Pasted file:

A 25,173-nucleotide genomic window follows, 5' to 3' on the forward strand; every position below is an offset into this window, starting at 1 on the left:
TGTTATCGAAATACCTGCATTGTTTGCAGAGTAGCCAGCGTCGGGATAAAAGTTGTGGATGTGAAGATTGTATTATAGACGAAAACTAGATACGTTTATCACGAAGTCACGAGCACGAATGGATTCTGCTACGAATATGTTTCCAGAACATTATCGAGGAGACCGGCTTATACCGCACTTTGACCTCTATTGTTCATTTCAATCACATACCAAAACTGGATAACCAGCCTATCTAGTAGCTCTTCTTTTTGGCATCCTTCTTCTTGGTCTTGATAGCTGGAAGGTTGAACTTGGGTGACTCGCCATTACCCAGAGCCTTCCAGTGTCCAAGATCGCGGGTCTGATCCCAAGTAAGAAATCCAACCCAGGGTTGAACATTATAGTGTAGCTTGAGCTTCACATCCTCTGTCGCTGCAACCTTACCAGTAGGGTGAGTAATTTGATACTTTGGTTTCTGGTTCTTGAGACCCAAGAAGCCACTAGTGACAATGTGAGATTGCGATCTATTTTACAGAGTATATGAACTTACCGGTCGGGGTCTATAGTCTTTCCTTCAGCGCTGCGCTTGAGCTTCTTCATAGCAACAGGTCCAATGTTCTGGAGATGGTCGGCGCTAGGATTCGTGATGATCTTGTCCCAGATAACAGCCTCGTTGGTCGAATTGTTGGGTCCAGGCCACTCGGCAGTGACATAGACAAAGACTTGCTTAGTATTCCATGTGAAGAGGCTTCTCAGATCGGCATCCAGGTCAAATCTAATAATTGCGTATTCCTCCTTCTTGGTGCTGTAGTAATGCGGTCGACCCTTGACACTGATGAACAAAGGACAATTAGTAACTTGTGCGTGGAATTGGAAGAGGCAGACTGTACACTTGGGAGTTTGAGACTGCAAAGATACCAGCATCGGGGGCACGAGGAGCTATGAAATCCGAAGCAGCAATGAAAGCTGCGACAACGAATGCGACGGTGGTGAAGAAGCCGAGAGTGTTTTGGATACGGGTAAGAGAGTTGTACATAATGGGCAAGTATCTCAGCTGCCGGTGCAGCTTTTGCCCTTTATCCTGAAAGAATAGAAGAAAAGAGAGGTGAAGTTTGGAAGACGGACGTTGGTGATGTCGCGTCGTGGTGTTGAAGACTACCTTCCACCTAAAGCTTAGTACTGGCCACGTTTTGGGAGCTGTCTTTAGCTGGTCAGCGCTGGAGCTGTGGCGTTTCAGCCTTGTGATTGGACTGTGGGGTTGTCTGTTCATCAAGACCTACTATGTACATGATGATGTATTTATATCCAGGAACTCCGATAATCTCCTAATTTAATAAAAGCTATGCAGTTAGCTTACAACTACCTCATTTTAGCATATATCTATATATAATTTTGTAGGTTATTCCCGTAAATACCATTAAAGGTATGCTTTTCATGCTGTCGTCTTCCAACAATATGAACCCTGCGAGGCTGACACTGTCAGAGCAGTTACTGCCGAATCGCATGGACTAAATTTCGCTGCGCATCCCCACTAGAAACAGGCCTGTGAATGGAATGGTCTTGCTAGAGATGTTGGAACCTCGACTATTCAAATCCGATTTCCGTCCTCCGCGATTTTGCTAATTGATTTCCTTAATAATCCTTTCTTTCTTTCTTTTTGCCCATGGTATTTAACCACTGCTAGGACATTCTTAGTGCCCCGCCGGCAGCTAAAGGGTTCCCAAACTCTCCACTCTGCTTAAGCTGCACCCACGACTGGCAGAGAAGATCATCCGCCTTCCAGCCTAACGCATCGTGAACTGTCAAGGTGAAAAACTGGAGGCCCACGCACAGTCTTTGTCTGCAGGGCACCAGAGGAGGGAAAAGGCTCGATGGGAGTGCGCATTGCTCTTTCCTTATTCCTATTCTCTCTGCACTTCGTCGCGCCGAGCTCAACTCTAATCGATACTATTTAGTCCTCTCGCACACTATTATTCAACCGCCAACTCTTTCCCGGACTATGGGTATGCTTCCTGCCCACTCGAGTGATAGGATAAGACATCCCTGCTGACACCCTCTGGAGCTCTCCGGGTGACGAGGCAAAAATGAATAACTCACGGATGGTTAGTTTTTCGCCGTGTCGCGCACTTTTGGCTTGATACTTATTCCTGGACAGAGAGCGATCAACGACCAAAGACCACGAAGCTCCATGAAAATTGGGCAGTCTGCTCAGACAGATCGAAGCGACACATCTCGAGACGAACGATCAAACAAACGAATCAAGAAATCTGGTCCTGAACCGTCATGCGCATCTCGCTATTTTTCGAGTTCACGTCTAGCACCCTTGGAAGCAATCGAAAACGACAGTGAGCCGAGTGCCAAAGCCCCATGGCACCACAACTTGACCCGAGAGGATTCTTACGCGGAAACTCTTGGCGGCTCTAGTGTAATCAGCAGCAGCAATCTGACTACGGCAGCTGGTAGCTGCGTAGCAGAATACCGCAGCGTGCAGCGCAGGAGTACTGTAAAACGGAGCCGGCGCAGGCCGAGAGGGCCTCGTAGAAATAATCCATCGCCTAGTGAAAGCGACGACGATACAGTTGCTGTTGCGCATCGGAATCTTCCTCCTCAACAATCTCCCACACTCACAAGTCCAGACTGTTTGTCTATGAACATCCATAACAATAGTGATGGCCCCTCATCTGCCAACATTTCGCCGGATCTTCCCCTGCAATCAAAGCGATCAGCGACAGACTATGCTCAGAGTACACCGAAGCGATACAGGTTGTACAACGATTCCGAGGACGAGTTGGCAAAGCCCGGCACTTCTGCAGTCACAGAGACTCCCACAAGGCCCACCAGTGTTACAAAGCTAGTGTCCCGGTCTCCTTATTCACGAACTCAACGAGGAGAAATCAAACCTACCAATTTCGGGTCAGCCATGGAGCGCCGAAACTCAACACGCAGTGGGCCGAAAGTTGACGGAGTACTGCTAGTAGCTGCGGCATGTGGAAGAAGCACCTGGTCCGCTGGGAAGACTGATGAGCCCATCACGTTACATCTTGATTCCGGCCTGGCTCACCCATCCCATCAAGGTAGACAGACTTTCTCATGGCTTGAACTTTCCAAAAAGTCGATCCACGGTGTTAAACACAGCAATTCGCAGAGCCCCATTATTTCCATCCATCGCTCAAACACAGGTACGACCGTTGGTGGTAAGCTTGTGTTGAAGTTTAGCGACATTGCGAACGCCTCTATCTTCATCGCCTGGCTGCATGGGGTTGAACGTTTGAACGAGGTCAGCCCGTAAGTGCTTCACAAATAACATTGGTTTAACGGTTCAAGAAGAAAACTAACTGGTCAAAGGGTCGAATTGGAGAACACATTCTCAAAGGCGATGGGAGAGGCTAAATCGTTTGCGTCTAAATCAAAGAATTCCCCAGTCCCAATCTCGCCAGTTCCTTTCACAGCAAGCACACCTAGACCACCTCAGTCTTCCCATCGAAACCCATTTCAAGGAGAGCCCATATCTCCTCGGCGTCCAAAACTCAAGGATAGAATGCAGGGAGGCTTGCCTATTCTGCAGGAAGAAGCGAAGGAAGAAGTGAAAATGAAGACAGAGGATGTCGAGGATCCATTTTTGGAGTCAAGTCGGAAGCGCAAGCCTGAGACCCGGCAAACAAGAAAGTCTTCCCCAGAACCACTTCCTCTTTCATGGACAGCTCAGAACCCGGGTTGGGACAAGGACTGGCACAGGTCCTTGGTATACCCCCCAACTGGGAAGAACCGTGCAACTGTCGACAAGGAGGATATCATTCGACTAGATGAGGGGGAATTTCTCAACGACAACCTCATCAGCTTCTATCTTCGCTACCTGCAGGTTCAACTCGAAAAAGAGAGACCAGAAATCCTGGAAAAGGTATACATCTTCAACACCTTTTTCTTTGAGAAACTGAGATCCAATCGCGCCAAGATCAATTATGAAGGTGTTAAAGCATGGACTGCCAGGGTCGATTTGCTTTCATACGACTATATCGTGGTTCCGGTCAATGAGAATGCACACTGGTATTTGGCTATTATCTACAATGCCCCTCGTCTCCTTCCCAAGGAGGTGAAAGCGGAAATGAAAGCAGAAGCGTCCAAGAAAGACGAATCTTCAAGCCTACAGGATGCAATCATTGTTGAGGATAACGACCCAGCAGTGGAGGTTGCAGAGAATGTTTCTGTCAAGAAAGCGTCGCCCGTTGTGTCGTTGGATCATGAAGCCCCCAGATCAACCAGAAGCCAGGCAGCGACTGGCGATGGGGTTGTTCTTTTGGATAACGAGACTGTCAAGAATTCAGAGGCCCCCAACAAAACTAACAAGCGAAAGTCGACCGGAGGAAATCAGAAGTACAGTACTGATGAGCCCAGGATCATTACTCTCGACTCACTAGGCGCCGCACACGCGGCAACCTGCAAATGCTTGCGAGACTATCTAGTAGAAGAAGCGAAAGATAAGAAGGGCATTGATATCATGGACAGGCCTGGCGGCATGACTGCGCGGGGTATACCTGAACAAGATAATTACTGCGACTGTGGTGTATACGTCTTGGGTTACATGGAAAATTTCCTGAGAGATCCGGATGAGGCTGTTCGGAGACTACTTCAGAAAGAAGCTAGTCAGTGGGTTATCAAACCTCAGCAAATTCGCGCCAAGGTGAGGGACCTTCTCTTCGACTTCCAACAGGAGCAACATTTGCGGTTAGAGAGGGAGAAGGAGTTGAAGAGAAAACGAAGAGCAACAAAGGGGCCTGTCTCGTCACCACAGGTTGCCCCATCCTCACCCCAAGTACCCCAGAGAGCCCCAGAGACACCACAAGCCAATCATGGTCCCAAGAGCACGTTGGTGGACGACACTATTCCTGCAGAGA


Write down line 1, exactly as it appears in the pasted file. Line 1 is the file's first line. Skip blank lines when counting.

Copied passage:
A 25,173-nucleotide genomic window follows, 5' to 3' on the forward strand; every position below is an offset into this window, starting at 1 on the left: